Hotel “Novotel Dubai Al Barsha”

We stayed at the hotel “Novotel Dubai Al Barsha.” It was on the main road (Sheikh Zayed Road) and just a 5-minute walk to the subway station.

Our hotel window was facing west, and in the evening we could see the sunset. Unfortunately, because of the dust in the air, the sky was hazy. Nonetheless, we could see the Atlantis Hotel in the distance.

As is our habit, we were usually first for breakfast. We like this quiet time early in the morning before the tourist groups show up in full force. The hotel restaurant served a nice variety of fresh vegetables and fruits. They also offered delicious Chinese and Indian dishes.

In the afternoon, the hotel had free coffee served in traditional Arabian coffee pots which looked like they were crafted for a sultan. That coffee was strong and aromatic. Next to the coffee pot and tiny cups was a carved wooden chest. Inside it, were individually wrapped dates. Every day, in the lobby, we observed the men dressed in traditional white clothes (called dishdasha) sitting on sofas, drinking coffee, and eating dates.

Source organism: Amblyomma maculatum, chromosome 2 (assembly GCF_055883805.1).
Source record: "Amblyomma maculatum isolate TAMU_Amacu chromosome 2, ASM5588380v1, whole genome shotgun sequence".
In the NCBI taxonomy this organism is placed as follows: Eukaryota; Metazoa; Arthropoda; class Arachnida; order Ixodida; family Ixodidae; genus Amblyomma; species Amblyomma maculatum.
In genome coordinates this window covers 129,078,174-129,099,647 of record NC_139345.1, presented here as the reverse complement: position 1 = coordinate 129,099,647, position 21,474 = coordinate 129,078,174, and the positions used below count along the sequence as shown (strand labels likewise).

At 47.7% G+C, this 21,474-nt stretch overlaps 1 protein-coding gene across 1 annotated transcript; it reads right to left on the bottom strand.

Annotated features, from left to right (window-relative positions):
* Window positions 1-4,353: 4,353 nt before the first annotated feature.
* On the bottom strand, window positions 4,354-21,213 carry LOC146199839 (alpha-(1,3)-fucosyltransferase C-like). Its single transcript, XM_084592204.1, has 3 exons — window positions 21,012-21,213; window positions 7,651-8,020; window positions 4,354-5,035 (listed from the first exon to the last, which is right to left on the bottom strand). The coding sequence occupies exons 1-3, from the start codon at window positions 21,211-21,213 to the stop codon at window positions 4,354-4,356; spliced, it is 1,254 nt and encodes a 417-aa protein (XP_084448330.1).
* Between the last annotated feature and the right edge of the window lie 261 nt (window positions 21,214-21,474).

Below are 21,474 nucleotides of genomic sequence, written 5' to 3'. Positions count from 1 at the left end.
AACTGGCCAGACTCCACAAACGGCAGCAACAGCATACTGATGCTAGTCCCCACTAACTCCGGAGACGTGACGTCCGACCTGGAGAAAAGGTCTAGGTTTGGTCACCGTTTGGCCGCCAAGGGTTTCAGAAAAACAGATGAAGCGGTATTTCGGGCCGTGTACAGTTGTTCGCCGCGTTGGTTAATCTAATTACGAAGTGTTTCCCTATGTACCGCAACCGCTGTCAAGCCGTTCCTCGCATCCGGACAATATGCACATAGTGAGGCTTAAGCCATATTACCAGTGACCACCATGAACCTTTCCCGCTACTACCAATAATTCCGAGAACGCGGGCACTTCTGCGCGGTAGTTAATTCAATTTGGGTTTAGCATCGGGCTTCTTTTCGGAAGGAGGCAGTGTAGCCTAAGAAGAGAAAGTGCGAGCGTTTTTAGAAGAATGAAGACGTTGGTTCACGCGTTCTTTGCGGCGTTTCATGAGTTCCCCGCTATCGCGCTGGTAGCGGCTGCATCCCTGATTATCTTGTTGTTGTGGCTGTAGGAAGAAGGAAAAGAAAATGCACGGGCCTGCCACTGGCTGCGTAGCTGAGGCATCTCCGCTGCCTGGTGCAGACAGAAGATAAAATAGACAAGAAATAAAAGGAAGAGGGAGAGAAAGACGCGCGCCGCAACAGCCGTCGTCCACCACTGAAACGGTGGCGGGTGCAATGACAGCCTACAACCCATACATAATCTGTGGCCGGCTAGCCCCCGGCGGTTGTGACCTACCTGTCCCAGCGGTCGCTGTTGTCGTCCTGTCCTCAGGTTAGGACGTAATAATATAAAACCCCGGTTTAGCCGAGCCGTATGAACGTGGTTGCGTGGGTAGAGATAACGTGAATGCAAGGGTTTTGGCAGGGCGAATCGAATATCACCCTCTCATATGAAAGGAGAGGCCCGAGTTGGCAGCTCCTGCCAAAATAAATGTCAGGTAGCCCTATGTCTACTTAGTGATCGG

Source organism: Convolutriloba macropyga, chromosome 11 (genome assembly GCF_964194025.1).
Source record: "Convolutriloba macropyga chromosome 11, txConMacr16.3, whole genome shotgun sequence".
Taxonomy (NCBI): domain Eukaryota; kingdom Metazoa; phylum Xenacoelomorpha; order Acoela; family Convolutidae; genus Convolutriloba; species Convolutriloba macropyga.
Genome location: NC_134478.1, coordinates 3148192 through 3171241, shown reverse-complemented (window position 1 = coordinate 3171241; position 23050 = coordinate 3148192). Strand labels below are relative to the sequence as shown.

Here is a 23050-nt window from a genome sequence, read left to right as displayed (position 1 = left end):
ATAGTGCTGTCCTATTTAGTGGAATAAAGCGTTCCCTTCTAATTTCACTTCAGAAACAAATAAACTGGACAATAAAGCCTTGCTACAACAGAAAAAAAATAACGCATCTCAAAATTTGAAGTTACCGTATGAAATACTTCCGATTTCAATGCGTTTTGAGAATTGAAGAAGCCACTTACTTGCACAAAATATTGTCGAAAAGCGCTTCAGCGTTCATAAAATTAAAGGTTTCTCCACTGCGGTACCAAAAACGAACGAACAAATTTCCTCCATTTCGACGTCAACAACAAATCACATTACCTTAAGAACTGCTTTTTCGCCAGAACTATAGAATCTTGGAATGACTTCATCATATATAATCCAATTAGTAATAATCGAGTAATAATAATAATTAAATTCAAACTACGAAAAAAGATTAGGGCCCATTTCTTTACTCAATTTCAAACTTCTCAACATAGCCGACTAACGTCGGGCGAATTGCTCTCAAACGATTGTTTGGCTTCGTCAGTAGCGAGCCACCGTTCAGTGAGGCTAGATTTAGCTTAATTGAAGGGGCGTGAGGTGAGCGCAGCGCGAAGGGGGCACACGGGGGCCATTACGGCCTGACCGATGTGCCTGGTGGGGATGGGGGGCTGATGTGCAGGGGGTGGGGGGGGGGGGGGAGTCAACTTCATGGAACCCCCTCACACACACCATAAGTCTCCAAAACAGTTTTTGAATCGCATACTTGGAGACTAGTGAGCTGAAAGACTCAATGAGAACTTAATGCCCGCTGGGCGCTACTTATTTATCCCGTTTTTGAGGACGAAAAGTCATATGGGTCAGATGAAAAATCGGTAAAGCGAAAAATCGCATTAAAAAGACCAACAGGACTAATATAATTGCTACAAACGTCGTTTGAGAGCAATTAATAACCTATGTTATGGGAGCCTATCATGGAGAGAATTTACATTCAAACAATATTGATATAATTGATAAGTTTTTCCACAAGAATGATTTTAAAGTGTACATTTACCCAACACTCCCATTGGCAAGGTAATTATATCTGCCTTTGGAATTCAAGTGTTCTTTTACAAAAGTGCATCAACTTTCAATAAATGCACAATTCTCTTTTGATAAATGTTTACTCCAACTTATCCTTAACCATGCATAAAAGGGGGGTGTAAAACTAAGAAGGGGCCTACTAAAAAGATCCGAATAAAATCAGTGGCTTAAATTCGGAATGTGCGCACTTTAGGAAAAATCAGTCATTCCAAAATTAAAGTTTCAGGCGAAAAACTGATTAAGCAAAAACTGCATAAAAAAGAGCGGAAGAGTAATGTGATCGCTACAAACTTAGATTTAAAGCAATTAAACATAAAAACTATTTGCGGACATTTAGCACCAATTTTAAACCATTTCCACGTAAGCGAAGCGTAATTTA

Beaches in Dubai

Our hotel had free shuttle buses to the Mall of the Emirates and the beach.

On the bus to the beach, the two of us were the only Americans.  Unexpectedly, all other passengers were tourists from Russia. During the ride, we talked to those people. Only the first-time Russian visitors to Dubai joined the sightseeing tours. The repeat tourists spent a large part of the day on the beach, swimming in the warm waters of the Persian Gulf and sunbathing.